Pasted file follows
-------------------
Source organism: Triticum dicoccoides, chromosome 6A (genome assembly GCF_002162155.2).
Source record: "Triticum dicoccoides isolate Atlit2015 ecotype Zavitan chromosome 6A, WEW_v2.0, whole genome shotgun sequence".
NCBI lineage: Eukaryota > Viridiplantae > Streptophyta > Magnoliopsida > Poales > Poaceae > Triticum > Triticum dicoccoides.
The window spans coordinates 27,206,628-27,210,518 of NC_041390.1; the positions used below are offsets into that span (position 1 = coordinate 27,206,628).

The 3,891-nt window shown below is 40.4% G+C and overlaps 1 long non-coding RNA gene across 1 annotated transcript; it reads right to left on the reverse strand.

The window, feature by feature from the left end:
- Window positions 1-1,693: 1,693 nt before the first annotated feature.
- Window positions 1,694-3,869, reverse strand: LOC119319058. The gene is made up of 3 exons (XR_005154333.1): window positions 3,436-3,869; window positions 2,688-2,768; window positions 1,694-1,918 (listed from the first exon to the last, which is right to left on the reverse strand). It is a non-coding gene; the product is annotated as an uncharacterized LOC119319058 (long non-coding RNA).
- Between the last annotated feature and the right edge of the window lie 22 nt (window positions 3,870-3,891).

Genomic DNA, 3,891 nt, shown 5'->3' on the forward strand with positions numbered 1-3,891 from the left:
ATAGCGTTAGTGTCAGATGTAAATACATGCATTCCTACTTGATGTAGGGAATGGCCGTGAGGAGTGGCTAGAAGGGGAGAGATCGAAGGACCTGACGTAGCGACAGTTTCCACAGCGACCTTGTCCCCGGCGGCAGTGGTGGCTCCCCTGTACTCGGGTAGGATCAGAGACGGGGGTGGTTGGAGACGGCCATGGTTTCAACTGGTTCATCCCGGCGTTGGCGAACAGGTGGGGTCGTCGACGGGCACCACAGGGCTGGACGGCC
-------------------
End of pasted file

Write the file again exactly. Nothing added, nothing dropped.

Source organism: Triticum dicoccoides, chromosome 6A (genome assembly GCF_002162155.2).
Source record: "Triticum dicoccoides isolate Atlit2015 ecotype Zavitan chromosome 6A, WEW_v2.0, whole genome shotgun sequence".
NCBI lineage: Eukaryota > Viridiplantae > Streptophyta > Magnoliopsida > Poales > Poaceae > Triticum > Triticum dicoccoides.
The window spans coordinates 27,206,628-27,210,518 of NC_041390.1; the positions used below are offsets into that span (position 1 = coordinate 27,206,628).

The 3,891-nt window shown below is 40.4% G+C and overlaps 1 long non-coding RNA gene across 1 annotated transcript; it reads right to left on the reverse strand.

The window, feature by feature from the left end:
- Window positions 1-1,693: 1,693 nt before the first annotated feature.
- Window positions 1,694-3,869, reverse strand: LOC119319058. The gene is made up of 3 exons (XR_005154333.1): window positions 3,436-3,869; window positions 2,688-2,768; window positions 1,694-1,918 (listed from the first exon to the last, which is right to left on the reverse strand). It is a non-coding gene; the product is annotated as an uncharacterized LOC119319058 (long non-coding RNA).
- Between the last annotated feature and the right edge of the window lie 22 nt (window positions 3,870-3,891).

Genomic DNA, 3,891 nt, shown 5'->3' on the forward strand with positions numbered 1-3,891 from the left:
ATAGCGTTAGTGTCAGATGTAAATACATGCATTCCTACTTGATGTAGGGAATGGCCGTGAGGAGTGGCTAGAAGGGGAGAGATCGAAGGACCTGACGTAGCGACAGTTTCCACAGCGACCTTGTCCCCGGCGGCAGTGGTGGCTCCCCTGTACTCGGGTAGGATCAGAGACGGGGGTGGTTGGAGACGGCCATGGTTTCAACTGGTTCATCCCGGCGTTGGCGAACAGGTGGGGTCGTCGACGGGCACCACAGGGCTGGACGGCC